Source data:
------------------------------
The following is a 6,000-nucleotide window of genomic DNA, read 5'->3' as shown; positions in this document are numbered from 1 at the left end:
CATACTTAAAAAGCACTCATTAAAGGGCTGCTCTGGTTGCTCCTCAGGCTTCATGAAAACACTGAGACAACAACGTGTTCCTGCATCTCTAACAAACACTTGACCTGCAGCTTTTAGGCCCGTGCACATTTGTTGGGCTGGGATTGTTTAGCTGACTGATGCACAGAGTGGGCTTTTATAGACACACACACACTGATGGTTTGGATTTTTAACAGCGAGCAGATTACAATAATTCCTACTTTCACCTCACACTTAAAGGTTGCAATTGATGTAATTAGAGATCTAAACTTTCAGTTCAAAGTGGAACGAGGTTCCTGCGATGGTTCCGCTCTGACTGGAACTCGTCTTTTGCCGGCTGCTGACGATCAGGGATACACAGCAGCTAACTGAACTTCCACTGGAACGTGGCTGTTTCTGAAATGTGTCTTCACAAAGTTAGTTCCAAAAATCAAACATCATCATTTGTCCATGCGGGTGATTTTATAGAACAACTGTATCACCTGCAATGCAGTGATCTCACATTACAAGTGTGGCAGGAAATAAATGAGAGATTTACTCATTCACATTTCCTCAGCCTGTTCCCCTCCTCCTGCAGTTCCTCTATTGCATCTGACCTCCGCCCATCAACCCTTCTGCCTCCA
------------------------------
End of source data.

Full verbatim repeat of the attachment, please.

The following is a 6,000-nucleotide window of genomic DNA, read 5'->3' as shown; positions in this document are numbered from 1 at the left end:
CATACTTAAAAAGCACTCATTAAAGGGCTGCTCTGGTTGCTCCTCAGGCTTCATGAAAACACTGAGACAACAACGTGTTCCTGCATCTCTAACAAACACTTGACCTGCAGCTTTTAGGCCCGTGCACATTTGTTGGGCTGGGATTGTTTAGCTGACTGATGCACAGAGTGGGCTTTTATAGACACACACACACTGATGGTTTGGATTTTTAACAGCGAGCAGATTACAATAATTCCTACTTTCACCTCACACTTAAAGGTTGCAATTGATGTAATTAGAGATCTAAACTTTCAGTTCAAAGTGGAACGAGGTTCCTGCGATGGTTCCGCTCTGACTGGAACTCGTCTTTTGCCGGCTGCTGACGATCAGGGATACACAGCAGCTAACTGAACTTCCACTGGAACGTGGCTGTTTCTGAAATGTGTCTTCACAAAGTTAGTTCCAAAAATCAAACATCATCATTTGTCCATGCGGGTGATTTTATAGAACAACTGTATCACCTGCAATGCAGTGATCTCACATTACAAGTGTGGCAGGAAATAAATGAGAGATTTACTCATTCACATTTCCTCAGCCTGTTCCCCTCCTCCTGCAGTTCCTCTATTGCATCTGACCTCCGCCCATCAACCCTTCTGCCTCCA